password：XMUT

password：XMUT

```
@inproceedings{DBLP:conf/icfhr/WangYWYHCWL20,
author = {Da{-}Han Wang and
Fei Yin and
Jin{-}Wen Wu and
Yu{-}Pei Yan and
Zhi{-}Cai Huang and
Gui{-}Yun Chen and
Yao Wang and
Cheng{-}Lin Liu},
title = {{ICFHR} 2020 Competition on Offline Recognition and Spotting of Handwritten
Mathematical Expressions - OffRaSHME},
booktitle = {17th International Conference on Frontiers in Handwriting Recognition,
{ICFHR} 2020, Dortmund, Germany, September 8-10, 2020},
pages = {211--215}
}
```

Handwritten Mathematical Expression Recognition (HMER) has wide potential applications in many areas such as education, office automation and conference systems, and hence is steadily capturing increasing attentions from the community in recent years. HMER is also an important sub-problem in the research of document analysis and recognition. The challenges of HMER mainly lies in the complicated two-dimensional (2D) structures and spatial relations contained in Handwritten Mathematical Expressions (HMEs). There are still a lot of technical problems in HMER that requires further research.

The six previous Competitions on Recognition of HMEs (CROHME) had been organized at ICDAR 2011,
2013 & 2019, and ICFHR 2012, 2014 & 2016 to push forward the research of HMER, and achieved
significant success. However, we noticed that, previous CROHME competitions except the one held
at ICDAR 2019 only released **online** data of HMEs (i.e., stroke data with traces)
and focus on the **online** HMER problem. In ICDAR 2019 CROHME, the organizers
expanded the set of inputs to include both **
online ** and **offline** handwritten formulas. However, the offline
HMEs are generated using online traces and may be different from real HMEs written on
papers/documents. In the real scenarios, offline HMER may face the problems of blurring, noises,
lacking of strokes, complex background, etc., and hence is much more challenging and requires
further investigation.

On the other hand, in the application of computer-assisted scoring that has potential significance in the education area, the technique of handwritten expression spotting can be used to perform automated scoring by retrieving the input formula (standard answer) from the test examination papers. The base problem of this task is the handwritten formula matching problem, which essentially is a structural pattern matching problem. In addition to computer-assisted scoring, the retrieval of input formulas on the web or database is also a problem worth studying.These kinds of tasks have not been conducted in previous CROHME competitions.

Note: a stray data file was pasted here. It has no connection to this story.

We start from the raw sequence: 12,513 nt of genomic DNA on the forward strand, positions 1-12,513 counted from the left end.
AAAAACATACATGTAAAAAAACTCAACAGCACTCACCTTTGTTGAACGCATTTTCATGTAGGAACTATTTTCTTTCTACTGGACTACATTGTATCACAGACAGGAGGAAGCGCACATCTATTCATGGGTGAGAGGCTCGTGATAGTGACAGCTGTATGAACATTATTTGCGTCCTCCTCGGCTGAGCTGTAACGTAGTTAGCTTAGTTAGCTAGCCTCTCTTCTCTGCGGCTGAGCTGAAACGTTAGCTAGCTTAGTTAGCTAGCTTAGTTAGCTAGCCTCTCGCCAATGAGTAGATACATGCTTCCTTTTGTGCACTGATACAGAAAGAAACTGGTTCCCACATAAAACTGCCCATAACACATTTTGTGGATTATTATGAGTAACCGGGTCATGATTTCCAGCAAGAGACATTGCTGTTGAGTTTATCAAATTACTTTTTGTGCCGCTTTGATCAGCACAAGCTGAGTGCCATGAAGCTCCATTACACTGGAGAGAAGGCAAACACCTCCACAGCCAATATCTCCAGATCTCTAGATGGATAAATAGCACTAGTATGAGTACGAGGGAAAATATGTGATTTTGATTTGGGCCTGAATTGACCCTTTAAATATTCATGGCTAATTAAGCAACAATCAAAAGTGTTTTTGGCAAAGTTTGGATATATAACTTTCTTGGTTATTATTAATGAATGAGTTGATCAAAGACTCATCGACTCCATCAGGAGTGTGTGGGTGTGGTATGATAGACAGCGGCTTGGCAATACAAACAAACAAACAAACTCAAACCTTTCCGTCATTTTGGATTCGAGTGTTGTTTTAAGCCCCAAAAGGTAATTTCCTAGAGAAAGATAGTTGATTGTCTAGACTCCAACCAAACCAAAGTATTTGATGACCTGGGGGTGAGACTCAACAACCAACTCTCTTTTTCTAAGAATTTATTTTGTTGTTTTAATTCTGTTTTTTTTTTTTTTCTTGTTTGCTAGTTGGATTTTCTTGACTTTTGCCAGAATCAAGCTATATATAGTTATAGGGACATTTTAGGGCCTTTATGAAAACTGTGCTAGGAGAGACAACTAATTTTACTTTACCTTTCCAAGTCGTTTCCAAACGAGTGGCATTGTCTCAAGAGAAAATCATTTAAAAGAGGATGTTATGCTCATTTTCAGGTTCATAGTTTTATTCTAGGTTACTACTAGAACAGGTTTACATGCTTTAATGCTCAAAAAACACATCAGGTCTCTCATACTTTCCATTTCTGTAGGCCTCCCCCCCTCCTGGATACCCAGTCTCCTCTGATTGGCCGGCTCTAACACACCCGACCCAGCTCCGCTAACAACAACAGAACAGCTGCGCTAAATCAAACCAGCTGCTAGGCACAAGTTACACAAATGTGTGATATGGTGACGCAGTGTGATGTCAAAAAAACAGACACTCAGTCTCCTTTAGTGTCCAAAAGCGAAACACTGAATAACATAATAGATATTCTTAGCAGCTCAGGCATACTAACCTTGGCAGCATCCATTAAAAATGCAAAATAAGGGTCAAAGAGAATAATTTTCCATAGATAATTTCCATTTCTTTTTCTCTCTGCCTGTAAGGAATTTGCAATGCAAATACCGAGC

To this end, we will collect a dataset of offline handwritten mathematical expressions (HMEs) by scanning papers from real scenarios that contain expressions, complex layouts (e.g., the examination papers), and maybe noises. This kind of offline HMEs can be much more challenging and open a large room for research and improvement. We will also ask people to write expressions that have the same classes with the HMEs used in ICDAR 2019 CROHME competition on papers, which can support better comparison research.

To support the research on the task of handwritten mathematical expression spotting, we will collect a set of documents that contain expressions and label the locations of expressions each of which are labeled at symbol level. This dataset can also facilitate the research of expression detection. These kinds of datasets are new to the ICFHR and ICDAR communities.

By doing this, the newly collected datasets have some novel features and can be an extension to previous datasets. We will summarize the novel additions as follows.

(1) The newly collected dataset will be the first dataset of offline HMEs collected by writing on documents of different materials or scanning from documents that contain expressions. The competition on it will be very interesting.

(2) Moreover, we will label the offline dataset at symbol level. Unlike the offline HMEs used in ICDAR 2019 CROHME competition, which are generated from online ones and can be easily annotated at symbol level, directly annotating offline HMEs without stroke information will be non-trivial.

(3) Using the new dataset, besides the offline HMER task, two new tasks will be organized. One is the recognition of scene HMEs that are captured from real scenarios. Another new task is the expression spotting (ES) problem that inherently is a structural pattern matching problem. The aim of the ES problem is to search a recognized/input expression from the images, which can be applied to the education area for computer-assisted scoring and formula retrieval.

In this competition, we try to evaluate and answer what performance can be achieved by the state-of-the-art approaches on the two new tasks. We believe that the competition will open new perspectives while being complementary to existing work.

We expect large interest and participation from both industry and researchers for this competition. The many participants in OffRaSHME would be also interested in this extension of the competition from the ICFHR and ICDAR communities, and also the large computer vision community.